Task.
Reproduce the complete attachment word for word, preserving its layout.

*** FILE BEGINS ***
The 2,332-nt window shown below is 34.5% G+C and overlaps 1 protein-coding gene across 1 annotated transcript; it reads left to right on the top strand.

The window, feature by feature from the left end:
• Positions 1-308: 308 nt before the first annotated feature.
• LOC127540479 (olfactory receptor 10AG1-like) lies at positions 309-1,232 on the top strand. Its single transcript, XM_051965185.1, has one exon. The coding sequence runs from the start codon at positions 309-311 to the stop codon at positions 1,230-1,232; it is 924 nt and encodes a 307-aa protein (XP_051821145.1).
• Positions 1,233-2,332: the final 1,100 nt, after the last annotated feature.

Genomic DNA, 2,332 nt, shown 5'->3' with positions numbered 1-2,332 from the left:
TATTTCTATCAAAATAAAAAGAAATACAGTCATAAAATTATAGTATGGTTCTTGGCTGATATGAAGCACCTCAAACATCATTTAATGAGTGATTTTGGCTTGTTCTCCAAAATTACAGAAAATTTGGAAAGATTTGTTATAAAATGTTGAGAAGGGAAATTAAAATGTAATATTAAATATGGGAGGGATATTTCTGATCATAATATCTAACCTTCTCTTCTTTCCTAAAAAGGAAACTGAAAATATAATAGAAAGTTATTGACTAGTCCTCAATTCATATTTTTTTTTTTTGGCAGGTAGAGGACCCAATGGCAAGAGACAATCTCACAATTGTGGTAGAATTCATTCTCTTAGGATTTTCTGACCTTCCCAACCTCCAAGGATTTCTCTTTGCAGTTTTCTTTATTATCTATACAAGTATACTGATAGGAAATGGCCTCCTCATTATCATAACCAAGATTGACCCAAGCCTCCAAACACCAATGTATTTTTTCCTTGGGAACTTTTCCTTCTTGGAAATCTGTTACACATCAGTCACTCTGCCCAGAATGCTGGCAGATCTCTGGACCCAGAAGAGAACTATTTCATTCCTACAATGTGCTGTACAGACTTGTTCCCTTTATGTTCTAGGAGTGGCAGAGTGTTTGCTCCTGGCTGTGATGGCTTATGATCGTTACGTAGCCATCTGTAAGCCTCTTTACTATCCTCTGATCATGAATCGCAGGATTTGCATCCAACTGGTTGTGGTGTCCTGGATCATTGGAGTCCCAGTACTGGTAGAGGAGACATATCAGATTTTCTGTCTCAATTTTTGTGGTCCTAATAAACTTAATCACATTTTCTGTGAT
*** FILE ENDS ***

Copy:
The 2,332-nt window shown below is 34.5% G+C and overlaps 1 protein-coding gene across 1 annotated transcript; it reads left to right on the top strand.

The window, feature by feature from the left end:
• Positions 1-308: 308 nt before the first annotated feature.
• LOC127540479 (olfactory receptor 10AG1-like) lies at positions 309-1,232 on the top strand. Its single transcript, XM_051965185.1, has one exon. The coding sequence runs from the start codon at positions 309-311 to the stop codon at positions 1,230-1,232; it is 924 nt and encodes a 307-aa protein (XP_051821145.1).
• Positions 1,233-2,332: the final 1,100 nt, after the last annotated feature.

Genomic DNA, 2,332 nt, shown 5'->3' with positions numbered 1-2,332 from the left:
TATTTCTATCAAAATAAAAAGAAATACAGTCATAAAATTATAGTATGGTTCTTGGCTGATATGAAGCACCTCAAACATCATTTAATGAGTGATTTTGGCTTGTTCTCCAAAATTACAGAAAATTTGGAAAGATTTGTTATAAAATGTTGAGAAGGGAAATTAAAATGTAATATTAAATATGGGAGGGATATTTCTGATCATAATATCTAACCTTCTCTTCTTTCCTAAAAAGGAAACTGAAAATATAATAGAAAGTTATTGACTAGTCCTCAATTCATATTTTTTTTTTTTGGCAGGTAGAGGACCCAATGGCAAGAGACAATCTCACAATTGTGGTAGAATTCATTCTCTTAGGATTTTCTGACCTTCCCAACCTCCAAGGATTTCTCTTTGCAGTTTTCTTTATTATCTATACAAGTATACTGATAGGAAATGGCCTCCTCATTATCATAACCAAGATTGACCCAAGCCTCCAAACACCAATGTATTTTTTCCTTGGGAACTTTTCCTTCTTGGAAATCTGTTACACATCAGTCACTCTGCCCAGAATGCTGGCAGATCTCTGGACCCAGAAGAGAACTATTTCATTCCTACAATGTGCTGTACAGACTTGTTCCCTTTATGTTCTAGGAGTGGCAGAGTGTTTGCTCCTGGCTGTGATGGCTTATGATCGTTACGTAGCCATCTGTAAGCCTCTTTACTATCCTCTGATCATGAATCGCAGGATTTGCATCCAACTGGTTGTGGTGTCCTGGATCATTGGAGTCCCAGTACTGGTAGAGGAGACATATCAGATTTTCTGTCTCAATTTTTGTGGTCCTAATAAACTTAATCACATTTTCTGTGAT